Tuned in and Friendly Eye Contact Benefits you and your Baby

Tuned in and Friendly Eye Contact Benefits you and your Baby

The life of a baby is just brimming with milestones: there’s first vocal sounds, first words, sitting up on her own, crawling, walking, etc. One important milestone—that you may not have given much thought to—is eye contact with other individuals (mainly adults).

Eye contact is an interesting milestone in that it signals the beginning of more in-depth communication skills. It’s just like with adults. When two individuals make mutual eye contact with one another, it’s clear that both individuals are firmly engaged in whatever communication is taking place.

If you’re telling a story to a friend—and you notice that your friend is making eye contact with you—then it’s pretty obvious to you that your friend is tuned in to what it is that you’re saying (that doesn’t mean that a lack of constant eye contact translates to a lack of engagement, but it’s certainly true that eye contact from at least time to time shows interest and overall awareness and attentiveness).

You can also think about when you make eye contact with another individual who might be on the other side of a room while you’re amongst a crowd. Essentially, eye contact is simply another form of communication in which no verbal exchange takes place.

So, why would it be any different between communication as it relates to adults and babies? Well, it wouldn’t be—and it’s not. Since you can’t exactly have a verbal exchange with your baby, there’s only so much communication that’s actually occurring, but you at least know that mutual eye contact between you and your baby means that your baby is listening and paying attention to you.

What mutual eye contact with your baby means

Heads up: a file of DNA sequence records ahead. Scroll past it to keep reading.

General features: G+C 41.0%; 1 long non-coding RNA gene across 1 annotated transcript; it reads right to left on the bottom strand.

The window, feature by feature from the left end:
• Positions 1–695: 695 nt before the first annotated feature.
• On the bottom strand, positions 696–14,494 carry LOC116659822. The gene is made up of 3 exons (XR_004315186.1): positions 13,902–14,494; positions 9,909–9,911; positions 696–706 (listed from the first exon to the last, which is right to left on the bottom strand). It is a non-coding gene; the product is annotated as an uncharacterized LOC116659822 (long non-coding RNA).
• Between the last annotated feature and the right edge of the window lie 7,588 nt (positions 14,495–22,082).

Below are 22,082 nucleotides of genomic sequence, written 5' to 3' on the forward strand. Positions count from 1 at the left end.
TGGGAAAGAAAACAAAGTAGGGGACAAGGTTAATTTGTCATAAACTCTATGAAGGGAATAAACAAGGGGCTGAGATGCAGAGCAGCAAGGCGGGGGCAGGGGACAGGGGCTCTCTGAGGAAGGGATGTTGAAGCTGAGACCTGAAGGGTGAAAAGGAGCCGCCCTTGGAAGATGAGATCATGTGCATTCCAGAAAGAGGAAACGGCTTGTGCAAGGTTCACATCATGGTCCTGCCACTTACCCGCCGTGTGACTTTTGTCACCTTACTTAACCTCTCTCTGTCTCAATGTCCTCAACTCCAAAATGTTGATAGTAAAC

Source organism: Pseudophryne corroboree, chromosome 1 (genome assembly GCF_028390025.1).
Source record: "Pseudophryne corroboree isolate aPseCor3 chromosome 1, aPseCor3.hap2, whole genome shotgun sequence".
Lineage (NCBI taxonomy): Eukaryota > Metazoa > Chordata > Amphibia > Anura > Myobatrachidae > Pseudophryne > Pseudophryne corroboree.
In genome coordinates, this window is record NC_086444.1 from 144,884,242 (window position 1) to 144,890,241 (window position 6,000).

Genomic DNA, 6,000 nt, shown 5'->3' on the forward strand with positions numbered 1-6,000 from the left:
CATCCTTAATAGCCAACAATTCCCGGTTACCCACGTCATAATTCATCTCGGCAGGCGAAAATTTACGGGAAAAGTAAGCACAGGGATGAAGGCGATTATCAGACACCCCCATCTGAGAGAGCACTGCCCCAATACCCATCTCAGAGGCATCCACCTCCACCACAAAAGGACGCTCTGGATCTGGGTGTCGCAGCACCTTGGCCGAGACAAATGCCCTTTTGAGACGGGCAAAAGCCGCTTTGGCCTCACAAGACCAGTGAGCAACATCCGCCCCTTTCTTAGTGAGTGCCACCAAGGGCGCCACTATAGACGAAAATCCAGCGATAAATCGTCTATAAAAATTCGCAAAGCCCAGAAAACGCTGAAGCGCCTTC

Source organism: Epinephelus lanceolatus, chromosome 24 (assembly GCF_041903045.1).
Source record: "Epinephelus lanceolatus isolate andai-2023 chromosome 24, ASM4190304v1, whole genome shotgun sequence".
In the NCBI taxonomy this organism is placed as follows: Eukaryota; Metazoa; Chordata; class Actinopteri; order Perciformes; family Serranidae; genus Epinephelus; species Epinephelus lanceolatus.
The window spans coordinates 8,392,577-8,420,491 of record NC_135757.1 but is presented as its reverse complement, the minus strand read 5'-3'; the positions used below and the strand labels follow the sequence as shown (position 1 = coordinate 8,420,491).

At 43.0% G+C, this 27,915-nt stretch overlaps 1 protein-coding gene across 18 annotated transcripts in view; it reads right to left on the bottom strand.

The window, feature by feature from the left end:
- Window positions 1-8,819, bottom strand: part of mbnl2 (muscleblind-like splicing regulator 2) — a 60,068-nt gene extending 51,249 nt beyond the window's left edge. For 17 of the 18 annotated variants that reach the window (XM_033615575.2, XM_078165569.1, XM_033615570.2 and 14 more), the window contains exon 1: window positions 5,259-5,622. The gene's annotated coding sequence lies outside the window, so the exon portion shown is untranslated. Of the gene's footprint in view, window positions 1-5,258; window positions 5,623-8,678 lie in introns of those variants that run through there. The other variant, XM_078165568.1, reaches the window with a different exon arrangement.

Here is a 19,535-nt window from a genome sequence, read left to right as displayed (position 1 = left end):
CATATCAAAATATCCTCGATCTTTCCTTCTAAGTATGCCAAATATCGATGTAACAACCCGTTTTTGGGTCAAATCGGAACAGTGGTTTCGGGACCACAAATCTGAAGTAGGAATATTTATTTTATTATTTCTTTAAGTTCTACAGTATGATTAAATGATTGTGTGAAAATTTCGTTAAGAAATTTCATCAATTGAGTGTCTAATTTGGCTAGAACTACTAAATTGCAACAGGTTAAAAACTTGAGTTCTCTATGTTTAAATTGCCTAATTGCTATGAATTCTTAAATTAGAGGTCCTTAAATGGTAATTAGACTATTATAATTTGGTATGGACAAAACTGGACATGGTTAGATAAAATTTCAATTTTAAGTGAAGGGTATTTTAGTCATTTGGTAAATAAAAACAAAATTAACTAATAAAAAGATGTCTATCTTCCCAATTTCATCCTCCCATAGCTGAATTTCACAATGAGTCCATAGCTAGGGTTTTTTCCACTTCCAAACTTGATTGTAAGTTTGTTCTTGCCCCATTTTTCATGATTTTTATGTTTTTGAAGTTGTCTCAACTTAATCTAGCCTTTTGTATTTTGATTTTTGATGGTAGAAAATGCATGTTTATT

When you and your baby begin to make mutual eye contact (your little one will be able to do so around the ages of 1-3 months), you’ll know that your baby is developing the ability to communicate with you in a way that she hasn’t yet been able to do before.

If you notice that you’re little one is beginning to make eye contact with you (it’s not something you really need to watch out for per se), you should consistently try to keep this form of communication going—simply because it’s beneficial to the continued development of your baby’s communication skills.

The Science Behind it

Studies have already shown that when we make eye contact with one another—or even when we’re just telling a story and the listener is fully engaged—our brain waves are syncing up, and the respective brain activity of each individual begins to mirror each other (which means there’s a stronger level of understanding in terms of communication, between individuals).

A new study, conducted by scientists at Cambridge University in 2017, has shown that the same holds true for communication between babies and adults. In this particular study, by using EEG monitors, the scientists were able to examine the possible synchronicity and mirroring between brain activity of adults and babies as it pertains to eye contact.

How the Experiment Worked

A group of babies watched videos in which an adult woman sang a series of nursery rhymes. In one scenario, the women looked directly into the camera—at the viewer (the baby)—while singing. In the second scenario, the woman had her head turned to the side, but she still directed her eyes towards the viewer. In the third and final scenario, the woman turned her head to the side without any eye contact directed towards the viewer.